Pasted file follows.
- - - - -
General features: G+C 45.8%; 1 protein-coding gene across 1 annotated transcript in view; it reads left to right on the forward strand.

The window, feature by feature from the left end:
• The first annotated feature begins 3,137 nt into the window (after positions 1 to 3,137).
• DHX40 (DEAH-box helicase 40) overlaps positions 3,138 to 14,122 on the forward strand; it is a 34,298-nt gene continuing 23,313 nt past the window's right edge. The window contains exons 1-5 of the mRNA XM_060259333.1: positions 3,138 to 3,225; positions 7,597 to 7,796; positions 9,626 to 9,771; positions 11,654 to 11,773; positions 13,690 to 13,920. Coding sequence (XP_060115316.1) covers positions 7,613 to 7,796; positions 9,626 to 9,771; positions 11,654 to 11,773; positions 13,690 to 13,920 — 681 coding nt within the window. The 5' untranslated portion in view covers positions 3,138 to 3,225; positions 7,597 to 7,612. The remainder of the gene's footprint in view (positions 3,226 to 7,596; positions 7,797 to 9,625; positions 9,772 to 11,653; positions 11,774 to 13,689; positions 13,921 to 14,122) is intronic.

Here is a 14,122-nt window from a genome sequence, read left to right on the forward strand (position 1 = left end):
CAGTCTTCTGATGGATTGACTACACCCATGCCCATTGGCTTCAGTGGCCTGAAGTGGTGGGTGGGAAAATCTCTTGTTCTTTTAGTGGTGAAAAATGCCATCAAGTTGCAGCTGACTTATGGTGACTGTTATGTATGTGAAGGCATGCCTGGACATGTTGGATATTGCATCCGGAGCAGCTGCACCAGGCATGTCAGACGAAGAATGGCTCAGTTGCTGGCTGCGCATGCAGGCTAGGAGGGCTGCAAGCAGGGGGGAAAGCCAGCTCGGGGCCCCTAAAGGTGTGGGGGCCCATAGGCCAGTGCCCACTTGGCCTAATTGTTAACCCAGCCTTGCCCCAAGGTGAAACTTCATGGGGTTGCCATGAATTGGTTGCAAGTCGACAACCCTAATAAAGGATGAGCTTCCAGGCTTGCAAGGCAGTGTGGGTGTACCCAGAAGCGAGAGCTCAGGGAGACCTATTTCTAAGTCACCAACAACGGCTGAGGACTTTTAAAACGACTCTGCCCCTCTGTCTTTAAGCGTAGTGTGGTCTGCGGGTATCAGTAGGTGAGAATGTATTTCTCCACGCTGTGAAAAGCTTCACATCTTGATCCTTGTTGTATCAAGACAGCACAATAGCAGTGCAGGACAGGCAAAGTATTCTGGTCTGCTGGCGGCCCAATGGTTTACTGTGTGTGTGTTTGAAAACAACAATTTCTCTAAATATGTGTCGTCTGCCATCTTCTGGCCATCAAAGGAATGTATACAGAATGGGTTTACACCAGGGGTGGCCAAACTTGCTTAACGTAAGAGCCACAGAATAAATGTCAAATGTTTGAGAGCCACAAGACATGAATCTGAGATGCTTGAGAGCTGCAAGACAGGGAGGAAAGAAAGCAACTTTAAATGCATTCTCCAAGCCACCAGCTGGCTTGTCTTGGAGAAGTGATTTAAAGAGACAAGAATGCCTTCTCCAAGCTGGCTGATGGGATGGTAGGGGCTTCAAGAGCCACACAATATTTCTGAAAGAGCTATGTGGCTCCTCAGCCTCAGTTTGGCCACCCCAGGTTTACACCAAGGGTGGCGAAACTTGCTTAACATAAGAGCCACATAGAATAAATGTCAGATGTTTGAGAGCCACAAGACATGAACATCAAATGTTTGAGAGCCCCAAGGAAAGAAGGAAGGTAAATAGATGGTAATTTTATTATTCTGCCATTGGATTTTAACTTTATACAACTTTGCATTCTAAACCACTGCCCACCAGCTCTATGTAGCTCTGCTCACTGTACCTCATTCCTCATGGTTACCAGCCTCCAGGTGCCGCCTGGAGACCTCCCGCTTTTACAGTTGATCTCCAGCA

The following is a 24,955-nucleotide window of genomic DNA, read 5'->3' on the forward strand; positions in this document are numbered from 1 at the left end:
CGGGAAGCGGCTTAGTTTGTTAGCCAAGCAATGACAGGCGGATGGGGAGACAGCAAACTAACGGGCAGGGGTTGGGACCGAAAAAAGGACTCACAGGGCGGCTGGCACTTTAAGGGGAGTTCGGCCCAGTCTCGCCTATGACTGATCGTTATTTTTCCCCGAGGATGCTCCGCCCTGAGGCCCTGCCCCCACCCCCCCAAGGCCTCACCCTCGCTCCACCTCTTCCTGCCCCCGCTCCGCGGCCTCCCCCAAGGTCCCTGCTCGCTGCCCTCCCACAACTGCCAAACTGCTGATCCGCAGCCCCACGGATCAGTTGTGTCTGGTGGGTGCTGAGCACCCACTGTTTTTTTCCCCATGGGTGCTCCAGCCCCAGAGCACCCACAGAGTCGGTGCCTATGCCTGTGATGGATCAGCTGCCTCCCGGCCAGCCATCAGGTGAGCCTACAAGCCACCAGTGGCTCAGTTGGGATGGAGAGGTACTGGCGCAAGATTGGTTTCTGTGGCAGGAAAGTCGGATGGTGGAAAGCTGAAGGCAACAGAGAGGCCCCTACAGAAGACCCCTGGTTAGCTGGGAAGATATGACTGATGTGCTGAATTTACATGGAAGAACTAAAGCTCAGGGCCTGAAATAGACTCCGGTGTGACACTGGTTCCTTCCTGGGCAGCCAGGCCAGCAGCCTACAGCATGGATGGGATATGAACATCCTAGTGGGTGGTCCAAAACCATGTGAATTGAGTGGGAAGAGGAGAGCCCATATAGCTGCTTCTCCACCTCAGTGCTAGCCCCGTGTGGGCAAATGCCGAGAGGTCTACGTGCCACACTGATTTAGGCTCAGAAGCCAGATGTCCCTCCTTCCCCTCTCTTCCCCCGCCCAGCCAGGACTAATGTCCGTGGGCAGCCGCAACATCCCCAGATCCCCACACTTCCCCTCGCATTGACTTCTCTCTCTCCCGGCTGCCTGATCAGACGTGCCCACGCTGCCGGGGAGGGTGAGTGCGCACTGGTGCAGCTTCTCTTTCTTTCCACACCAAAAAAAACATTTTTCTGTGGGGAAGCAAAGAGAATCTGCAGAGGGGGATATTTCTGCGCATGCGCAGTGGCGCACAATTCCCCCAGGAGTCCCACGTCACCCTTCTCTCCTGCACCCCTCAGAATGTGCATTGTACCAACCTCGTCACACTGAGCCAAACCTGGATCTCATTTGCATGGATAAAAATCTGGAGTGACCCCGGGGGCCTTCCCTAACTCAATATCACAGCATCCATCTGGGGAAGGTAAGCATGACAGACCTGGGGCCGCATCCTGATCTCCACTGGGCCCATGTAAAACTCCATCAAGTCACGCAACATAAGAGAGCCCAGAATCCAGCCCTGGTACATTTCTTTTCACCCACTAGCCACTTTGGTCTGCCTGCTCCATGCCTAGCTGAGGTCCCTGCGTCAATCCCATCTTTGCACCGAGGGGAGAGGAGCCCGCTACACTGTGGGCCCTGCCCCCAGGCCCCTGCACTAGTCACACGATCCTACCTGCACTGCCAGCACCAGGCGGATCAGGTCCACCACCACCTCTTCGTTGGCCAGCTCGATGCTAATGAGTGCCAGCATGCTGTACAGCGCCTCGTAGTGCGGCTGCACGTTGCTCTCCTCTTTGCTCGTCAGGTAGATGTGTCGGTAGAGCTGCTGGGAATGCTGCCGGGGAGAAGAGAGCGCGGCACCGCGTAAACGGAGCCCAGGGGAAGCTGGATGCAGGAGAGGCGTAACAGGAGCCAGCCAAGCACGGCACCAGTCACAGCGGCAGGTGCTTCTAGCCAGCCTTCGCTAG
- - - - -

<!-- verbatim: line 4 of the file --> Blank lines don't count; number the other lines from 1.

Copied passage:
• DHX40 (DEAH-box helicase 40) overlaps positions 3,138 to 14,122 on the forward strand; it is a 34,298-nt gene continuing 23,313 nt past the window's right edge. The window contains exons 1-5 of the mRNA XM_060259333.1: positions 3,138 to 3,225; positions 7,597 to 7,796; positions 9,626 to 9,771; positions 11,654 to 11,773; positions 13,690 to 13,920. Coding sequence (XP_060115316.1) covers positions 7,613 to 7,796; positions 9,626 to 9,771; positions 11,654 to 11,773; positions 13,690 to 13,920 — 681 coding nt within the window. The 5' untranslated portion in view covers positions 3,138 to 3,225; positions 7,597 to 7,612. The remainder of the gene's footprint in view (positions 3,226 to 7,596; positions 7,797 to 9,625; positions 9,772 to 11,653; positions 11,774 to 13,689; positions 13,921 to 14,122) is intronic.